BJP wins both the Assembly byelections in Karnataka

Published : November 10, 2020 19:52 IST

Karnataka Chief Minister B.S. Yediyurappa, who has strengthened his base in the party. Photo: H.S. MANJUNATH

In keeping with the trend across States where the ruling party has won the byelections, the Bharatiya Janata Party (BJP) won both the constituencies in Karnataka. In Rajarajeshwari (R.R.) Nagar, the film producer Munirathna, who had defected to the BJP last year, won by a huge margin of 58,113 votes, defeating Kusuma Hanumantharayappa, the Indian National Congress candidate. In Sira in Tumakuru district, Rajesh Gowda, the BJP candidate and a radiologist who is making his political debut, defeated T.B. Jayachandra, a veteran Congress leader and former Law Minister, by a convincing margin of 13,414 votes. The Janata Dal (Secular) was a distant third in both the constituencies and the loss in Sira is particularly galling for the party as it was the death of its legislator that had necessitated the byelection in that constituency.

With this victory, Chief Minister B.S. Yediyurappa has again proved to his detractors within the party that he remains the strongest leader of the party in the State. This will also put a stop, temporarily at least, to the persistent internal machinations to replace him.

Former Chief Minister Siddaramaiah, who addressed a press conference when it was clear that the Congress had lost, accused the BJP of using “money power” to win the elections. He said: “In politics, winning and losing is part of the game. We were hoping for a positive result from Sira but have accepted the decision of the people. The party which is in power must conduct elections in an impartial manner but from what information I have received, the BJP has used its ruling power status and used money power to win in both constituencies.” This view was reiterated by Naseer Hussain, Congress member of the Rajya Sabha from Ballari in Karnataka: “Though the BJP never had a mandate in Karnataka [last year], they are adept at using their money and muscle power to manufacture victories as we have seen today.”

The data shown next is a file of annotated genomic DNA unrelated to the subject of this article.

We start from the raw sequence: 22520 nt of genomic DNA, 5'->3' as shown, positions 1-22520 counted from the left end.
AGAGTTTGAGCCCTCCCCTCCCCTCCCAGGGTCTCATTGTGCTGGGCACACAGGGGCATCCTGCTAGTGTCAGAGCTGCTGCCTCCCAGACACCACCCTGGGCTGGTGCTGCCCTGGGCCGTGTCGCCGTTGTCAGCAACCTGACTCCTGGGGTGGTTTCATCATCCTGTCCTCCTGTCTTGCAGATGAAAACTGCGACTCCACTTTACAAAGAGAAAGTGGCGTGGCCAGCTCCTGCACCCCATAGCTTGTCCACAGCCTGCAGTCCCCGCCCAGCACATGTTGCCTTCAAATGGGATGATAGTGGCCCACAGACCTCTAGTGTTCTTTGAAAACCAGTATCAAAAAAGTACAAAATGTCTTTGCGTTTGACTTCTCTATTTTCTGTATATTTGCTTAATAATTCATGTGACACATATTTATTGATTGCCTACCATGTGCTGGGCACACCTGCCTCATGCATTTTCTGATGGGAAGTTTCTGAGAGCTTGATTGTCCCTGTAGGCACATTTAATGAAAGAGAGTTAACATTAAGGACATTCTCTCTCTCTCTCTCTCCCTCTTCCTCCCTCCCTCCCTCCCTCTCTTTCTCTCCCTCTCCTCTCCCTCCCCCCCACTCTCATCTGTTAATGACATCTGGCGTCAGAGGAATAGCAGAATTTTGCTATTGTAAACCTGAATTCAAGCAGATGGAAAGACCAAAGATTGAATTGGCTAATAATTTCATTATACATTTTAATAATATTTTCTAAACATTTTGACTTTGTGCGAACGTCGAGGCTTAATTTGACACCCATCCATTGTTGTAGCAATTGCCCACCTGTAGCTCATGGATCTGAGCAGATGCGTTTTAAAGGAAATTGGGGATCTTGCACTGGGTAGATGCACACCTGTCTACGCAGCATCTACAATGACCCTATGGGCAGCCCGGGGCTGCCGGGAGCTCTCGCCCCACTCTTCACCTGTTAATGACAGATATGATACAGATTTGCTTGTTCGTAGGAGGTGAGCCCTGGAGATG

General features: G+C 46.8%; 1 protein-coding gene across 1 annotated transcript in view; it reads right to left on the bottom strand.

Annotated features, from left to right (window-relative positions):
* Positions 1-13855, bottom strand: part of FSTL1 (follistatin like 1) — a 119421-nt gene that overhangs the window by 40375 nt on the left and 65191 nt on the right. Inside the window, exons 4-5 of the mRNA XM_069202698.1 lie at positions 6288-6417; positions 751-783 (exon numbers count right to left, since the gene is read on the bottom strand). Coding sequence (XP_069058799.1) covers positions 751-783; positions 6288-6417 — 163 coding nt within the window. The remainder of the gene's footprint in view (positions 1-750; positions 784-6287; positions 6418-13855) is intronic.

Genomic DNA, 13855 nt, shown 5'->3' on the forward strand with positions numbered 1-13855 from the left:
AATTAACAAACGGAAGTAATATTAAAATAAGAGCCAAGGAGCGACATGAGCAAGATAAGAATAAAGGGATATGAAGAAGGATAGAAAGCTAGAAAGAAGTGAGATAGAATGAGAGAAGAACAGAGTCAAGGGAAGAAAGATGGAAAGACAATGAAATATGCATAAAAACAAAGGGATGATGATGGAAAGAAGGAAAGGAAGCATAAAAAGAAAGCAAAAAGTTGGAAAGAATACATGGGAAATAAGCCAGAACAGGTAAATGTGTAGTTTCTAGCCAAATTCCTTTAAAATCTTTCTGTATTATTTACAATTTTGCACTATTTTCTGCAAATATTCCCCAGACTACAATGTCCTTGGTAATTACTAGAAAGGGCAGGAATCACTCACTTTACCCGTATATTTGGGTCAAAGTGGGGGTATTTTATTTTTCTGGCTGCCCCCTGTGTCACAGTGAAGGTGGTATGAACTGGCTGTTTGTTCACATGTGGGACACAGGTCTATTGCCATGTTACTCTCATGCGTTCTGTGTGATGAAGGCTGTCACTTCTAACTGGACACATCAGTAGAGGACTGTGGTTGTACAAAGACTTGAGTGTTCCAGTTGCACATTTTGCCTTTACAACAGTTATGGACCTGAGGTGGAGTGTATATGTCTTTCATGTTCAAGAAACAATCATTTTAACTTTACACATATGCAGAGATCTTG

Responding to these accusations, Munirathna said: “When Congress won bypolls during Siddaramaiah’s tenure in Nanjangud and Gundlupet, was it due to the money power of the party? No one should take these allegations seriously.”

Speaking to mediapersons, R. Ashoka, the Vokkaliga strongman of the BJP who is also the Revenue Minister said: “Even when D.K. Shivakumar [president of the Karnataka Pradesh Congress Committee] and Siddaramaiah come together, they are unable to challenge Yediyurappa. Siddaramaiah, who predicted that Yediyurappa will be replaced after the bypolls should close his astrology shop.” Ashoka, who was in charge of the election management of the R.R. Nagar constituency, attributed the victory of the BJP candidate in Sira to “the party and B.Y. Vijendra [son of Yediyurappa]”.

Interestingly, both these constituencies are situated Old Mysore, a region where dom the Vokkaliga community is predominant. The BJP has struggled to breach this part of the State, where the JD(S) and Congress have been the traditional rivals. Its victory today has shown that its efforts over the past few years to become a serious player in the region have paid off.

The political analyst Muzaffar Assadi told Frontline that the BJP’s victory demonstrated three things: “First, Yediyurappa is strengthening his base in the party. This does not mean that his position is not vulnerable but that it is stabilised for now. Second, the BJP has made serious inroads into the Old Mysore region, and third, the JD(S) has lost ground in its traditional bastion.”

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